During every waking moment, we humans and other animals have to balance on the edge of our awareness of past and present. We must absorb new sensory information about the world around us while holding on to short-term memories of earlier observations or events. Our ability to make sense of our surroundings, to learn, to act and to think all depend on constant, nimble interactions between perception and memory.
But to accomplish this, the brain has to keep the two distinct; otherwise, incoming data streams could interfere with representations of previous stimuli and cause us to overwrite or misinterpret important contextual information. Compounding that challenge, a body of research hints that the brain does not neatly partition short-term memory function exclusively into higher cognitive areas like the prefrontal cortex. Instead, the sensory regions and other lower cortical centers that detect and represent experiences may also encode and store memories of them. And yet those memories can’t be allowed to intrude on our perception of the present, or to be randomly rewritten by new experiences.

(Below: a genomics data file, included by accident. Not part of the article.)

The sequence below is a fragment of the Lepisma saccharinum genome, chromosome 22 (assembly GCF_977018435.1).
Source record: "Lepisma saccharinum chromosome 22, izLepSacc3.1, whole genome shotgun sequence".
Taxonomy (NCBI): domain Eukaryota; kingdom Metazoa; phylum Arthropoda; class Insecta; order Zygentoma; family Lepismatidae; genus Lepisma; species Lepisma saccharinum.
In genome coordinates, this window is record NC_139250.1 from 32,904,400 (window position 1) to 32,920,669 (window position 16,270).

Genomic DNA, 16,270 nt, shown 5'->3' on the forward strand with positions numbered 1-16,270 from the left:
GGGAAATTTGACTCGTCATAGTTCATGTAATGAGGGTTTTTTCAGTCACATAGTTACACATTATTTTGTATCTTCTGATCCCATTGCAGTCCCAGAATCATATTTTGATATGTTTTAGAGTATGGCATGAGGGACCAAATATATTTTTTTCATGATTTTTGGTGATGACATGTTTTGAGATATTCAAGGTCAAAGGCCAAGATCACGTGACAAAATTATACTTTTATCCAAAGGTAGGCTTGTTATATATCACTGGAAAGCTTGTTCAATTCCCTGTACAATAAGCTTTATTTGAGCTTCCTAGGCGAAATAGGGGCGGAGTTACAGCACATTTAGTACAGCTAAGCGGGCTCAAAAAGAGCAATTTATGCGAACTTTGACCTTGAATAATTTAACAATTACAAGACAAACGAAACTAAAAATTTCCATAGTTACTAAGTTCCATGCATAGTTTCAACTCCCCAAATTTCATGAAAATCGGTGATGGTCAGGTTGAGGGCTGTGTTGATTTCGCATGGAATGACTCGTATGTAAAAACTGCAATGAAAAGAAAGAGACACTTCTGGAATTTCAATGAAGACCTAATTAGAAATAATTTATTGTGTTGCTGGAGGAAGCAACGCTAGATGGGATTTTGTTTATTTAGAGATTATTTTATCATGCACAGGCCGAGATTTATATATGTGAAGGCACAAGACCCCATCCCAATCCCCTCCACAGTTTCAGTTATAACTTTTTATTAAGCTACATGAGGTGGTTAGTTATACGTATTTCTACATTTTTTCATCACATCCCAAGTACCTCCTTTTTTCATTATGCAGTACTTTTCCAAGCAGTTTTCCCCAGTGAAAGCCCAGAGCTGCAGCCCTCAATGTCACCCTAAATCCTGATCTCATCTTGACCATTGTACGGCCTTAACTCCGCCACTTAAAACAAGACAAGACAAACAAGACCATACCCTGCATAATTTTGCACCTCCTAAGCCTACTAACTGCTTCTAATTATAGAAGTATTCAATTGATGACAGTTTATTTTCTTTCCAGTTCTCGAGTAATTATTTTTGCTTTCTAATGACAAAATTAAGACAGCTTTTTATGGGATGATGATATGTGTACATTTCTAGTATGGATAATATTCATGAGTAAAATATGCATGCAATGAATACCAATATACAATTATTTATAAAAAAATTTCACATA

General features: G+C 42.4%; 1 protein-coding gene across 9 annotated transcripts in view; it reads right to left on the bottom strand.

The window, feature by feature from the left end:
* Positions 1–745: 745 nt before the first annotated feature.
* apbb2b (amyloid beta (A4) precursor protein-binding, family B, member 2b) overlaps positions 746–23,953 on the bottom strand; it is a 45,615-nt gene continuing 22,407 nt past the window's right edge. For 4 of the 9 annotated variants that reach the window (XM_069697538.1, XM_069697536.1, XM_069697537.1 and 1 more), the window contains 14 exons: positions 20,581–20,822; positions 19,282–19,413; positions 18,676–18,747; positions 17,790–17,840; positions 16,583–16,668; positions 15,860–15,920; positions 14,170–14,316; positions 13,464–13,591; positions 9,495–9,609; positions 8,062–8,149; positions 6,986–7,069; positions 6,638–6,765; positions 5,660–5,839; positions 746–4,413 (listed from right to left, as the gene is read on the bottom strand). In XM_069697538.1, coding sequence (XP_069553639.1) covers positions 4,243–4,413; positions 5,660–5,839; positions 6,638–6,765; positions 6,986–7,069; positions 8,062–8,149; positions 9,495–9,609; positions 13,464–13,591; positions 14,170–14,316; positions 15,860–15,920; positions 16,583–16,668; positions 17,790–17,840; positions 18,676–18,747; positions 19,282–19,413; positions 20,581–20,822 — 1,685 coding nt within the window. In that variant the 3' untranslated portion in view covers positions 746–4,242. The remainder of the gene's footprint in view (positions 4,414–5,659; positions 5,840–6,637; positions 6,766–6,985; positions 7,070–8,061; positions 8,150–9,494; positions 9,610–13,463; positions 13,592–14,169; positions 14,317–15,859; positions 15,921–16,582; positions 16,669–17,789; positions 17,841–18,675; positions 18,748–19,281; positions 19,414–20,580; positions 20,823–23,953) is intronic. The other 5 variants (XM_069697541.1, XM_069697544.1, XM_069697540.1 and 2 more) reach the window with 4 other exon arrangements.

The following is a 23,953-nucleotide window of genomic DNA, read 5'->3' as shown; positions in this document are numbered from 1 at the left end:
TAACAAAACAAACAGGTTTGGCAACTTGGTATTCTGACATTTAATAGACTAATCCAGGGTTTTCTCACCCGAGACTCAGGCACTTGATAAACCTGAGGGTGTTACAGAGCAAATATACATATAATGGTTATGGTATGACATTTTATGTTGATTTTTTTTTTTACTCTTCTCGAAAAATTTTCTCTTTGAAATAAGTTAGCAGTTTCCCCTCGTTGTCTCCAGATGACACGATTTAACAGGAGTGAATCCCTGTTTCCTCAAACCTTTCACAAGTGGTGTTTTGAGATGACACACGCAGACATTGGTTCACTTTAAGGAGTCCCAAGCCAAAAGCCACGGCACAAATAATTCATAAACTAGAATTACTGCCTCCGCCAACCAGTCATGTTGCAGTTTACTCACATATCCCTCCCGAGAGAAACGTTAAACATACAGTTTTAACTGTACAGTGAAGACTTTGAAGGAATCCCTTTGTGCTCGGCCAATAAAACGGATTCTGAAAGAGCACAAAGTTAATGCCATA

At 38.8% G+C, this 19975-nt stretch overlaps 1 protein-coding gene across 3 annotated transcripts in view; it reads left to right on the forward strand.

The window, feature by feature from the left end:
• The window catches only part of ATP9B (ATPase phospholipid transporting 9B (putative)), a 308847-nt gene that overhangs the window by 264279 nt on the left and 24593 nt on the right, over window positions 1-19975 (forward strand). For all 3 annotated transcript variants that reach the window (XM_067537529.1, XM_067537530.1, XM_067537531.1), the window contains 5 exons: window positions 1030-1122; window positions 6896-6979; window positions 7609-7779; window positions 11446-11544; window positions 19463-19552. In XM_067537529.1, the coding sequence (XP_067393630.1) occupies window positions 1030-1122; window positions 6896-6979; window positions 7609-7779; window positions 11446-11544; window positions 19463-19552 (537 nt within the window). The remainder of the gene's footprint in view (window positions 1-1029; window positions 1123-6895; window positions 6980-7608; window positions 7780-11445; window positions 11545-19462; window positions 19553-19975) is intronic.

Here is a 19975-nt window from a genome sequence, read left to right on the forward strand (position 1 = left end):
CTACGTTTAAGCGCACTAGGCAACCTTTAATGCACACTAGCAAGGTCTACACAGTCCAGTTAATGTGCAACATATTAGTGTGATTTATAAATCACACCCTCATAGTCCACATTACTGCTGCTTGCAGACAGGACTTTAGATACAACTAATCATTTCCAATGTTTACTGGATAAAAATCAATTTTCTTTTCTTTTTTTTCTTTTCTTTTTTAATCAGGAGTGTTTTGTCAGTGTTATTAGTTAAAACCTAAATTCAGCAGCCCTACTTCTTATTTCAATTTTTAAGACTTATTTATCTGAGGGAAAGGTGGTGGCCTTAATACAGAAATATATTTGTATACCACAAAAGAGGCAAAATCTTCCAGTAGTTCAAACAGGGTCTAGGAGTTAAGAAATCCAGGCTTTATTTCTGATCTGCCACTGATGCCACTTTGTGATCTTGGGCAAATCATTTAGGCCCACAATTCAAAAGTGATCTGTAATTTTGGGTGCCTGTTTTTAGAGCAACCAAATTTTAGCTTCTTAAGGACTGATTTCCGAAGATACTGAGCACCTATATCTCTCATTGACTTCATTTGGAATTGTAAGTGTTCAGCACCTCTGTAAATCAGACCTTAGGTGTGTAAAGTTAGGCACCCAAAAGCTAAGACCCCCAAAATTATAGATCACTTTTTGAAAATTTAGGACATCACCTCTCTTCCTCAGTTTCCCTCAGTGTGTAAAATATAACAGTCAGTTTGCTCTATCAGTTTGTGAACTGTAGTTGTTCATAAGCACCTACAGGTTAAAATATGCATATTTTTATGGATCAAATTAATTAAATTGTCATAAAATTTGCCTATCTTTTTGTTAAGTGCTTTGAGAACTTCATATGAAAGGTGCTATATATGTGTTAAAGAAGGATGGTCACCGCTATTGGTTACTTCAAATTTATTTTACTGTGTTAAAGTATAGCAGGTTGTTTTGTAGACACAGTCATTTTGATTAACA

A paper published recently in Nature Neuroscience may finally explain how the brain’s protective buffer works. A pair of researchers showed that, to represent current and past stimuli simultaneously without mutual interference, the brain essentially “rotates” sensory information to encode it as a memory. The two orthogonal representations can then draw from overlapping neural activity without intruding on each other. The details of this mechanism may help to resolve several long-standing debates about memory processing. [Continue reading…]